CULVER CITY, CA-Patrick Beverly is ready to do work for the Los Angeles Clippers. Listening to Beverly as he spoke at the introductory press conference for himself and other players acquired by the Clippers this summer, it’s clear that the former Houston Rockets star is looking forward to the prospect of playing for Doc Rivers and sharing the court with Blake Griffin and DeAndre Jordan.
“Excited. Fortunate. Blessed to get an opportunity to play for a top-notch franchise, a top-notch organization, and play for a coach who have been successful with point guards in the past, excited to be out there with new teammates, excited to enjoy the grind of being successful of getting to reach our goals,” Beverly said. “I’m just happy to be here.”
Beverly is unfazed by any type of comparisons made about his game and the way Paul plays. There really is no comparison between the two players. Paul is a great mid-range jump shooter and a league all-timer when it comes to assists. Don’t expect Beverly to be Paul’s clone. Career-wise, Beverly averages roughly over nine points and three assists per game.
There is no “wow” showcase to Beverly’s game except on the defensive end where he rises above other point guards. Beverly’s basketball makeup is making other players look bad on the offensive end. He is not a player you can define by the numbers. Looking up and down at his offensive statistics from his five years in the NBA, eye-popping numbers are hard to find.
That’s because numbers do no justice to the kind of game Beverly brings to the table. Beverly is a defensive guru. Sure, he can score when he needs to, but the engine that drives the truck for Beverly is locking up the opposing team’s guard. That’s particularly a bumpy ride considering how offensively lethal Western Conference teams has become in the point guard department.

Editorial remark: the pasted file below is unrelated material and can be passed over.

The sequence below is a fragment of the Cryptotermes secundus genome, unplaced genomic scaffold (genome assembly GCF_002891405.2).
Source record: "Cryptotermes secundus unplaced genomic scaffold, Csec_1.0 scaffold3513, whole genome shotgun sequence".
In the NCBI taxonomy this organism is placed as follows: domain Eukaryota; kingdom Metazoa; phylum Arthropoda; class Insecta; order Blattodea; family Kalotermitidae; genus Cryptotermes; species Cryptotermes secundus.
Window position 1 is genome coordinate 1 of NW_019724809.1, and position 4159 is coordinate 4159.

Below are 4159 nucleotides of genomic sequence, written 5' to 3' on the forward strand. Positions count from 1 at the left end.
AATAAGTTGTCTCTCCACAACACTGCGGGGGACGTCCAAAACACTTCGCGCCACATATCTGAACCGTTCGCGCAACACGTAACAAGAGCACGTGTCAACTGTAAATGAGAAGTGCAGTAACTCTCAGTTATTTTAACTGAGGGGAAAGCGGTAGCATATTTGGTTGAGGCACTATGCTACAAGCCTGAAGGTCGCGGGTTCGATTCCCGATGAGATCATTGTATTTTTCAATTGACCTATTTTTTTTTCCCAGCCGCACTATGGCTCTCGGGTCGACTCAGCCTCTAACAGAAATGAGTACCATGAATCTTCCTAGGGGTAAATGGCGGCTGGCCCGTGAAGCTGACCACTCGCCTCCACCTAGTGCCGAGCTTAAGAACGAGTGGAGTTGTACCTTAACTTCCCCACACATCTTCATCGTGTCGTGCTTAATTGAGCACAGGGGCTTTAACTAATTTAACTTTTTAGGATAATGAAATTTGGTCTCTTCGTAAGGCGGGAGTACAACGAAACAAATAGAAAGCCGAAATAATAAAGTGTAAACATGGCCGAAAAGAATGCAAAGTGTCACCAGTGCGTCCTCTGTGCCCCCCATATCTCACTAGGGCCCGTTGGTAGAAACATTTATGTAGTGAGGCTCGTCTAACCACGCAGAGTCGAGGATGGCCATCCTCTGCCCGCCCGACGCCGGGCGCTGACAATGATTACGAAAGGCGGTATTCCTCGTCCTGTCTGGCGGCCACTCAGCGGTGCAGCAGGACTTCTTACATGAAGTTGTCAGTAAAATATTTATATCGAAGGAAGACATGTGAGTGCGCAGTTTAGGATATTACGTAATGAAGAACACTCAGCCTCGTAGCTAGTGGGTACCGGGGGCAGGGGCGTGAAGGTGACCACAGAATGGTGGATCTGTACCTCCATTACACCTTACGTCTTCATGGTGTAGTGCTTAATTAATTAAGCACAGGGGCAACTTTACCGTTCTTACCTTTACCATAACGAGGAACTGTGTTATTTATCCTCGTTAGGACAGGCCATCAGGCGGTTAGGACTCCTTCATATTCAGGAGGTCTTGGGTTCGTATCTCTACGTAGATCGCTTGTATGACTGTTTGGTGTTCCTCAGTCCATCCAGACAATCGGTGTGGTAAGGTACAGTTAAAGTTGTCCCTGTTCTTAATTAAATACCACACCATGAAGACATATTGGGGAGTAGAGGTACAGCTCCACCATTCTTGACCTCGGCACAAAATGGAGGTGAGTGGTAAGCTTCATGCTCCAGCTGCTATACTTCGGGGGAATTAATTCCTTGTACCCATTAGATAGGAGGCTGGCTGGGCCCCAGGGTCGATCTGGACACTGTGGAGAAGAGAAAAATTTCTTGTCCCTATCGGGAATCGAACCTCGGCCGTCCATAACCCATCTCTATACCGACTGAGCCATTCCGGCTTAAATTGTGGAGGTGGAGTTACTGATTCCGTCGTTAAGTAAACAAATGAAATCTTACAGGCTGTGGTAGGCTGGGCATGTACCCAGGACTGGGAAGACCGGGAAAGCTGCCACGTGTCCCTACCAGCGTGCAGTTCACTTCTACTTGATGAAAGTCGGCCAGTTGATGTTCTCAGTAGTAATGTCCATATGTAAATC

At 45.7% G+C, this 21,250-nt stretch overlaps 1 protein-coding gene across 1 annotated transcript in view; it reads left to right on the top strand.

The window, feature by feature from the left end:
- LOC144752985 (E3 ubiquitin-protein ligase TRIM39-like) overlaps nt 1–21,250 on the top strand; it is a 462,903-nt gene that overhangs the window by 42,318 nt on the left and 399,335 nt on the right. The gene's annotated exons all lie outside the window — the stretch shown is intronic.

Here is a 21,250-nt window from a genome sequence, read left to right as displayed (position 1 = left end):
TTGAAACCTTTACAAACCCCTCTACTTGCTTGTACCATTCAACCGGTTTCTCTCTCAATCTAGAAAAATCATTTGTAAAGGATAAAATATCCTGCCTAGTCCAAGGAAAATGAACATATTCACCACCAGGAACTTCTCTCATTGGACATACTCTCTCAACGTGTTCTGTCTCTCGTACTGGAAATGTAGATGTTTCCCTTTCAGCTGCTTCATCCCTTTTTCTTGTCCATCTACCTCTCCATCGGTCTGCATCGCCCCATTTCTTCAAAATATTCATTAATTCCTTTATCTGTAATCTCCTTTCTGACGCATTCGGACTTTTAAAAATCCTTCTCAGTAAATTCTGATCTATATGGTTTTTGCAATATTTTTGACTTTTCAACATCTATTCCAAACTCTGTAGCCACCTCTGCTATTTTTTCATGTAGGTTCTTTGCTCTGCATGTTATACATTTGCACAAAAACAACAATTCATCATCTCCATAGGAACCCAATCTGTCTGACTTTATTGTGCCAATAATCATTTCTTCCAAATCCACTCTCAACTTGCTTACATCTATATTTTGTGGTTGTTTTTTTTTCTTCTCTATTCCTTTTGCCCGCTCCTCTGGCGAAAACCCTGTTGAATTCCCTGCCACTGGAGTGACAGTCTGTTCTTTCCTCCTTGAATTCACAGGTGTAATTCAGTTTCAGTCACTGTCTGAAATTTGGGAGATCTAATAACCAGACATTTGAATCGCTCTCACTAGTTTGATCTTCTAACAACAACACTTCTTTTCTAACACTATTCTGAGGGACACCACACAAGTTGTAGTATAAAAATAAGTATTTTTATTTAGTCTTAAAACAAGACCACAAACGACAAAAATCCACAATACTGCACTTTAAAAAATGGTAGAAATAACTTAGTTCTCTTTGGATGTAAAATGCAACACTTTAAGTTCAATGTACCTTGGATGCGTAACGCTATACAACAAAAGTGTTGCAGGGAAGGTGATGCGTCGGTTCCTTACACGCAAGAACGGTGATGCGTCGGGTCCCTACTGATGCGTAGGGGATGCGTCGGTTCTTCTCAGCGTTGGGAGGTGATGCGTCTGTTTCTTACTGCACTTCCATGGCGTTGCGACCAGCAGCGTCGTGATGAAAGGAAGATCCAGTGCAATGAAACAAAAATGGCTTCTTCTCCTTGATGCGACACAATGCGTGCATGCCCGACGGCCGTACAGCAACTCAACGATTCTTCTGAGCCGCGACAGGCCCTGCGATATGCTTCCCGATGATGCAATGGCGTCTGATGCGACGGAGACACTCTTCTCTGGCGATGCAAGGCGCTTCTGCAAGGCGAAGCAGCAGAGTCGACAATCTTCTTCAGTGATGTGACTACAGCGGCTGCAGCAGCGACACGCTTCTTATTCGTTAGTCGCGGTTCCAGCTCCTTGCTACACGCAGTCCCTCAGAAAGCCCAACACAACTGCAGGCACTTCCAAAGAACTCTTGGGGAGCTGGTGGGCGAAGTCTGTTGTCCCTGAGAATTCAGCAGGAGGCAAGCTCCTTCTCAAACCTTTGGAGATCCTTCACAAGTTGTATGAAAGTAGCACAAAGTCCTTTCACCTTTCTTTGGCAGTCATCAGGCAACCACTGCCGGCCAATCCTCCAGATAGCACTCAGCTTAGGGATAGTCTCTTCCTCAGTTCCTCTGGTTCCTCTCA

Paul (Houston Rockets), Golden State Warriors Steph Curry, Portland’s Damian Lillard, Memphis Grizzlies’ Mike Conley Jr., are just some of the talent that Beverly have faced off with in the Wild, Wild West. Add in Rajon Rondo (New Orleans Pelicans), Tony Parker of the San Antonio Spurs and league MVP Russell Westbrook, going eye-to-eye with this kind of talent for 82 regular season games can be a pretty tough deal.
This kind of challenge only makes you work harder and play better, Beverly said.
“This whole league, top to bottom, is very high-level,” Beverly said. “In this offseason, the West didn’t…it got much better than it was last season. So that makes the game that much better. It makes you..it forces you to be that much pointed with the details, acquainted how teams run their stuff. Defense is easy. It’s always a will. I think that defense is a will and offense is the easy part. Once you take care of the defense, everything else falls in place.”
This past season, Beverly earned kudos as an NBA All-Defensive first team member. He probably should have received that kind of recognition for the last couple of seasons. But with Paul no longer serving up lobs to Blake Griffin and DeAndre Jordan, and with sharp-shooters Jamal Crawford and J.J. Redick no longer part of the Clippers, Beverly may have to step his game on the offensive end of the floor.
Last season, Beverly shot 42 percent from the field, 38 percent from downtown in 3-point land. If called upon, Beverly can deliver some scoring punch, but he knows the ticket that he’s punched the last five years has been on the other side of the ball.
“I lay my hat on defense,” Beverly said. “That’s what got me into this game…defense got me in. I’m going to lay my hat on that, but I’m still fortunate to be able to just play some offensive opportunities this year. I’m excited about that.”
Besides all of the X’s and O’s being drawn up, as point guard, the mantle of leadership is a lingering question for the Clippers’ locker room now that Paul, Redick, Crawford and Luc Mbah a Moute, have all departed. That responsibility may have defaulted to Beverly.
“I go out there and I like to do things the right way, consistently doing things the right way” said Beverly. “I’m old-fashioned; you get out what you put in. [If] you want to be good, you have to works towards it. That’s what the great ones do.”